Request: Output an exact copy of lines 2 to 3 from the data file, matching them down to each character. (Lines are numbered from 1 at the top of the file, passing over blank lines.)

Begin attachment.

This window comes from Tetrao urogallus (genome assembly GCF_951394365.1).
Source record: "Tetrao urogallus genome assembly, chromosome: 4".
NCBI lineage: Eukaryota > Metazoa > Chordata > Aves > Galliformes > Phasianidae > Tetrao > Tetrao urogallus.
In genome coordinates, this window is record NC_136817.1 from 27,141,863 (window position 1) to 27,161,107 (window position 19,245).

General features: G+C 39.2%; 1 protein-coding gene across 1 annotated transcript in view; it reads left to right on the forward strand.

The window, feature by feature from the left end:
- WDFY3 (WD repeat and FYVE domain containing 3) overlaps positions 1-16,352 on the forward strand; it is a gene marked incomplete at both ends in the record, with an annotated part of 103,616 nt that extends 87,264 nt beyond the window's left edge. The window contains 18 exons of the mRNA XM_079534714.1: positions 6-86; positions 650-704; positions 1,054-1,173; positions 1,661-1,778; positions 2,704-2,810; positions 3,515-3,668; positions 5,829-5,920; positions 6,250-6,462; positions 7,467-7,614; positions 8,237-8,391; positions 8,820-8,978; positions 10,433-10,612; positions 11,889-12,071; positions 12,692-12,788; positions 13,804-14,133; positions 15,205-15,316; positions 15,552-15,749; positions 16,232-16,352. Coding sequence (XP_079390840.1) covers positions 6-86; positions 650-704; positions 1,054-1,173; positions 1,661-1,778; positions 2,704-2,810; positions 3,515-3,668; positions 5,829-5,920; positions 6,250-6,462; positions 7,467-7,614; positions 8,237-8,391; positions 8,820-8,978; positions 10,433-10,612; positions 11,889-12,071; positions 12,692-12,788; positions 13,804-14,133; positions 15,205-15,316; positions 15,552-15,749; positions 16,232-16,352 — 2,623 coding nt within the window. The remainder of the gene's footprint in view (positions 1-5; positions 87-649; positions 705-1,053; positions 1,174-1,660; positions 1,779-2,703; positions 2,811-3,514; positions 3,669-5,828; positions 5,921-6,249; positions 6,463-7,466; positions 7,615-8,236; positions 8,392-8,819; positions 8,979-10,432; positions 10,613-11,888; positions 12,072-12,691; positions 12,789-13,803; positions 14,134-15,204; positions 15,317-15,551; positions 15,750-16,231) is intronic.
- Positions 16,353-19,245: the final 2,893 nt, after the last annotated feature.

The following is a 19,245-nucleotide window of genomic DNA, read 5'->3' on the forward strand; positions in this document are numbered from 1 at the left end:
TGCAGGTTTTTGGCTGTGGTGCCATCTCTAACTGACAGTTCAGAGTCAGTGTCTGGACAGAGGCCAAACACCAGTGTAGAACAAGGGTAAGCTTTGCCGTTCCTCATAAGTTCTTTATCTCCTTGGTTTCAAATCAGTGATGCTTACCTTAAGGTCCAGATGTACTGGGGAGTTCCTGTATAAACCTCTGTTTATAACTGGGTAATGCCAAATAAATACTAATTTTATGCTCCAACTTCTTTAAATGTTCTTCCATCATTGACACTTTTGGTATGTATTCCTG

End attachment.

Source record: "Tetrao urogallus genome assembly, chromosome: 4".
NCBI lineage: Eukaryota > Metazoa > Chordata > Aves > Galliformes > Phasianidae > Tetrao > Tetrao urogallus.